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Colliding particles can make black holes
ScienceNow    Share    Share on FacebookTwitterShare on LinkedinE-mail article
You've heard the controversy. Particle physicists predict the world's new highest-energy atom smasher, the Large Hadron Collider (LHC) near Geneva, Switzerland, might create tiny black holes, which they say would be a fantastic discovery. Some doomsayers fear those black holes might gobble up Earth -- physicists say that's impossible -- and have petitioned the United Nations to stop the $5.5 billion LHC. Curiously, though, nobody had ever shown that the prevailing theory of gravity, Einstein's theory of general relativity, actually predicts that a black hole can be made this way. Now a computer model shows conclusively for the first time that a particle collision really can make a black hole. More

Quantum computer simulates hydrogen molecule just right
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Almost three decades ago, Richard Feynman told an electrified audience at MIT how to build a computer so powerful that its simulations "will do exactly the same as nature." Physicists have finally designed and built a computer that's closing in on meeting Feynman's challenge. More

Spasers set to sum: A new dawn for optical computing
NewScientist    Share    Share on FacebookTwitterShare on LinkedinE-mail article
It's a laser, but not as we know it. For a start, you need a microscope to see it. Gleaming eerily green, it is a single spherical particle just a few tens of nanometers across. Tiny it might be, but its creators have big plans for it. With further advances, it could help to fulfill a long-held dream: to build a super-fast computer that computes with light. Read the associated Physical Review Letters article. More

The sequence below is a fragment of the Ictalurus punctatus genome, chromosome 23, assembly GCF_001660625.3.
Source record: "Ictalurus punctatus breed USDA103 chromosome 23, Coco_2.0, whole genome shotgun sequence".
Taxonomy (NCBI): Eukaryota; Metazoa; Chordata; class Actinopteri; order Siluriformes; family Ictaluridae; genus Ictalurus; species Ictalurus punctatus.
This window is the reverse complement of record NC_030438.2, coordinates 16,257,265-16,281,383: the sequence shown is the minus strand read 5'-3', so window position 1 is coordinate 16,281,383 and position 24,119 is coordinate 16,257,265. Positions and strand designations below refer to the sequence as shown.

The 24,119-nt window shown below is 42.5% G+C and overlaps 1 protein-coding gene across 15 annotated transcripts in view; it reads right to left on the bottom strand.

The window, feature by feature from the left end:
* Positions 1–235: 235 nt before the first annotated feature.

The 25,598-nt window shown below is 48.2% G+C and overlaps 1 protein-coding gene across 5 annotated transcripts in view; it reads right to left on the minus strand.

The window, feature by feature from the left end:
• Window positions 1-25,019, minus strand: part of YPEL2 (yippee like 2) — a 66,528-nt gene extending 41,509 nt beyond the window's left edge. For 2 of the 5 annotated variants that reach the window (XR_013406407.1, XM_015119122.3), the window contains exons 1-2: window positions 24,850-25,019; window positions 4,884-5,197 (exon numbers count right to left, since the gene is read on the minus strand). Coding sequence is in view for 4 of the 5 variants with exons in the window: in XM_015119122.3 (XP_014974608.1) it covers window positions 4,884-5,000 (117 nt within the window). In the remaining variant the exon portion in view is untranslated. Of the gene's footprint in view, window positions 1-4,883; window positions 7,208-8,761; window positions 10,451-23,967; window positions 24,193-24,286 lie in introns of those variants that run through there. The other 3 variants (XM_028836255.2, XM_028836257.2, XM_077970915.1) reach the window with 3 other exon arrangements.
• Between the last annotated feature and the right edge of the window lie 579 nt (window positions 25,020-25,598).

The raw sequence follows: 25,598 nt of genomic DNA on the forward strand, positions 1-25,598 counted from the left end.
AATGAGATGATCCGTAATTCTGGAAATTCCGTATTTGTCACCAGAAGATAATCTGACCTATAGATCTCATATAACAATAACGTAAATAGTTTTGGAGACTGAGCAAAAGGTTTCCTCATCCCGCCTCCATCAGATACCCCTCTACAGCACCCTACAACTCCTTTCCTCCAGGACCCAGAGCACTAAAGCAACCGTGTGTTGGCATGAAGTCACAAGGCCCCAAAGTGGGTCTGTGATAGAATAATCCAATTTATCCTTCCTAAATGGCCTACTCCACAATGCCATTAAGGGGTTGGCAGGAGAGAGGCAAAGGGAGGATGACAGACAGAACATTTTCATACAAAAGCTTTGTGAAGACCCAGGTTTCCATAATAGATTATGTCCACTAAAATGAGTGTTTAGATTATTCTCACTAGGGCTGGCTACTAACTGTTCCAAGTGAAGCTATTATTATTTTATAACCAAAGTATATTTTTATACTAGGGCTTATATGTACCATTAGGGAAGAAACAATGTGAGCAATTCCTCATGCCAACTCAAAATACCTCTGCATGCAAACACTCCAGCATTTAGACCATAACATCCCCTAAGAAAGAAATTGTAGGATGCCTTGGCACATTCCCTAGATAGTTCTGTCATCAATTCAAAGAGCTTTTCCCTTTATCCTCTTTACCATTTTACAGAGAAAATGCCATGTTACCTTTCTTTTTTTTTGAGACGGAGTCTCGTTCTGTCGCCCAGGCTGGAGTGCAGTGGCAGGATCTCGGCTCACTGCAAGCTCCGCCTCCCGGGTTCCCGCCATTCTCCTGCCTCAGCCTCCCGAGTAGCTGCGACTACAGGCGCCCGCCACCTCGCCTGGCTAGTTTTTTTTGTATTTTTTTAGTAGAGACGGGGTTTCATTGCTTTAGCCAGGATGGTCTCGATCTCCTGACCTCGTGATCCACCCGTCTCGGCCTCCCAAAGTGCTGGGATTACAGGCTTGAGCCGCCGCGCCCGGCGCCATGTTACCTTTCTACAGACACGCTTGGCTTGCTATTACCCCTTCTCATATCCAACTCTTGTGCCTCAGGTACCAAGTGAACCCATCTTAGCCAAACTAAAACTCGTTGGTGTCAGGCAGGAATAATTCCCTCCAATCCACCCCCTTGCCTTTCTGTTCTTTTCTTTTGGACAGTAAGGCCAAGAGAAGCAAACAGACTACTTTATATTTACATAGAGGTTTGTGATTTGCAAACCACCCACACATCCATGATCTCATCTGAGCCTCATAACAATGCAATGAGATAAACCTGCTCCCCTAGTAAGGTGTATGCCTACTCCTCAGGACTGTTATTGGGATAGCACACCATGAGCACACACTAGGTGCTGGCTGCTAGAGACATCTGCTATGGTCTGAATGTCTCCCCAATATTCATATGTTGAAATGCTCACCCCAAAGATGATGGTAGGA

Jostling balls reveal secrets of ultrathin films
PhysicsWorld    Share    Share on FacebookTwitterShare on LinkedinE-mail article
Depositing extremely thin crystalline layers of different materials on a substrate -- a process known as "epitaxy" -- is key to the manufacture of semiconductor devices. But physicists have long been puzzled as to why some materials form flat ordered layers, whereas others grow as rough mound-like structures. Researchers have now gained key insights into epitaxy by creating crystalline layers made of "colloidal"
particles, which are bigger than atoms and so move much more slowly.

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Water still has a few secrets to tell
PhysOrg    Share    Share on FacebookTwitterShare on LinkedinE-mail
We are used to thinking of water as a substance with relatively few secrets left. Its basic structure has been studied by high school students for decades, and water is considered essential to our survival, as it is so abundant. We tend to think that we've got water pretty well figured out, and what we know about it is of vital importance to life on Earth. But, as a team at Chalmers University of Technology in Goteborg, Sweden, recently found, water isn't as straightforward as we might think. Read the associated Physical Review Letters article. More

Asteroids get a surface makeover when they pass near Earth
Scientific American    Share    Share on FacebookTwitterShare on LinkedinE-mail article
Many asteroids have a reddish tint as a result of sun-induced weathering and bombardment by micrometeorites, but a select few retain a relatively pristine gray appearance. In the Jan. 21 issue of Nature planetary scientist Richard Binzel of the Massachusetts Institute of Technology and his colleagues report a finding that may clear up the asteroid-coloration mystery once and for all.

Science adds a new class of stars: Electroweak
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Scientists have proposed a new class of star, one with an exotic stellar engine that would emit mostly hard-to-detect neutrinos instead of photons. These objects, dubbed "electroweak stars," are plausible because of the Standard Model of physics --  though none have been detected yet -- partly because they wouldn't shine very brightly in visible light. A team of physicists at Ohio's Case Western Reserve University describes the structure of such stars in a paper recently submitted to the journal Physical Review Letters. More

Acoustic levitation could be used on Mars
PhysOrg    Share    Share on FacebookTwitterShare on LinkedinE-mail article
The presence of fine dust on the Moon and Mars may present problems for explorers, such as coating solar panels, penetrating seals and interfering with machinery. Human explorers would also be endangered if there was a possibility of inhaling the extremely fine dust particles. Now scientists at the University of Vermont are considering a novel solution: acoustic levitation. More

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